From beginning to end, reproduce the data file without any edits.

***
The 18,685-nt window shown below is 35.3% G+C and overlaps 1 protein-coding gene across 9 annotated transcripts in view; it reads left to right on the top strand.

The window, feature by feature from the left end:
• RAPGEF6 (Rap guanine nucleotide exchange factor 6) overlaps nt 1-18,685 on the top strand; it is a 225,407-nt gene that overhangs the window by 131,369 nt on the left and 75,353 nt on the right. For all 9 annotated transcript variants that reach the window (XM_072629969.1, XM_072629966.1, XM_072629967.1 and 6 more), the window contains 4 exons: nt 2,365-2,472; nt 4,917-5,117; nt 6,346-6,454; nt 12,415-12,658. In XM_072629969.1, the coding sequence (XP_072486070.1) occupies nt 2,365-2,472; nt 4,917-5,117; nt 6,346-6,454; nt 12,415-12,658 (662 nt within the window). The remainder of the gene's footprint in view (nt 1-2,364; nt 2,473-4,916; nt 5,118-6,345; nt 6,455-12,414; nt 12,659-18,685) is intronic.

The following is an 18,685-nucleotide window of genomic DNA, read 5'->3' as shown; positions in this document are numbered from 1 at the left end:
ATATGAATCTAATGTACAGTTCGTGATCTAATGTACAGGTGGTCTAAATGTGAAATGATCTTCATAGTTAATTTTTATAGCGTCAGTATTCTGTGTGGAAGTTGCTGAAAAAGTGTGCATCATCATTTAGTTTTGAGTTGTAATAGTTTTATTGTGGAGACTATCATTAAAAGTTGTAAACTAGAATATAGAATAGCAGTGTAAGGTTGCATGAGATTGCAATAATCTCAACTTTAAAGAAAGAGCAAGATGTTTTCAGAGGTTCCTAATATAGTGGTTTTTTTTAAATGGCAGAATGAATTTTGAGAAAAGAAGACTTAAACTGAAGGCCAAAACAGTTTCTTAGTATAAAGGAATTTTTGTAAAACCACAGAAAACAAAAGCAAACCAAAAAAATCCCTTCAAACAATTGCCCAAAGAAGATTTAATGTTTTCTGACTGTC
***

The 18,685-nt window shown below is 35.3% G+C and overlaps 1 protein-coding gene across 9 annotated transcripts in view; it reads left to right on the top strand.

The window, feature by feature from the left end:
• RAPGEF6 (Rap guanine nucleotide exchange factor 6) overlaps nt 1-18,685 on the top strand; it is a 225,407-nt gene that overhangs the window by 131,369 nt on the left and 75,353 nt on the right. For all 9 annotated transcript variants that reach the window (XM_072629969.1, XM_072629966.1, XM_072629967.1 and 6 more), the window contains 4 exons: nt 2,365-2,472; nt 4,917-5,117; nt 6,346-6,454; nt 12,415-12,658. In XM_072629969.1, the coding sequence (XP_072486070.1) occupies nt 2,365-2,472; nt 4,917-5,117; nt 6,346-6,454; nt 12,415-12,658 (662 nt within the window). The remainder of the gene's footprint in view (nt 1-2,364; nt 2,473-4,916; nt 5,118-6,345; nt 6,455-12,414; nt 12,659-18,685) is intronic.

The following is an 18,685-nucleotide window of genomic DNA, read 5'->3' as shown; positions in this document are numbered from 1 at the left end:
ATATGAATCTAATGTACAGTTCGTGATCTAATGTACAGGTGGTCTAAATGTGAAATGATCTTCATAGTTAATTTTTATAGCGTCAGTATTCTGTGTGGAAGTTGCTGAAAAAGTGTGCATCATCATTTAGTTTTGAGTTGTAATAGTTTTATTGTGGAGACTATCATTAAAAGTTGTAAACTAGAATATAGAATAGCAGTGTAAGGTTGCATGAGATTGCAATAATCTCAACTTTAAAGAAAGAGCAAGATGTTTTCAGAGGTTCCTAATATAGTGGTTTTTTTTAAATGGCAGAATGAATTTTGAGAAAAGAAGACTTAAACTGAAGGCCAAAACAGTTTCTTAGTATAAAGGAATTTTTGTAAAACCACAGAAAACAAAAGCAAACCAAAAAAATCCCTTCAAACAATTGCCCAAAGAAGATTTAATGTTTTCTGACTGTC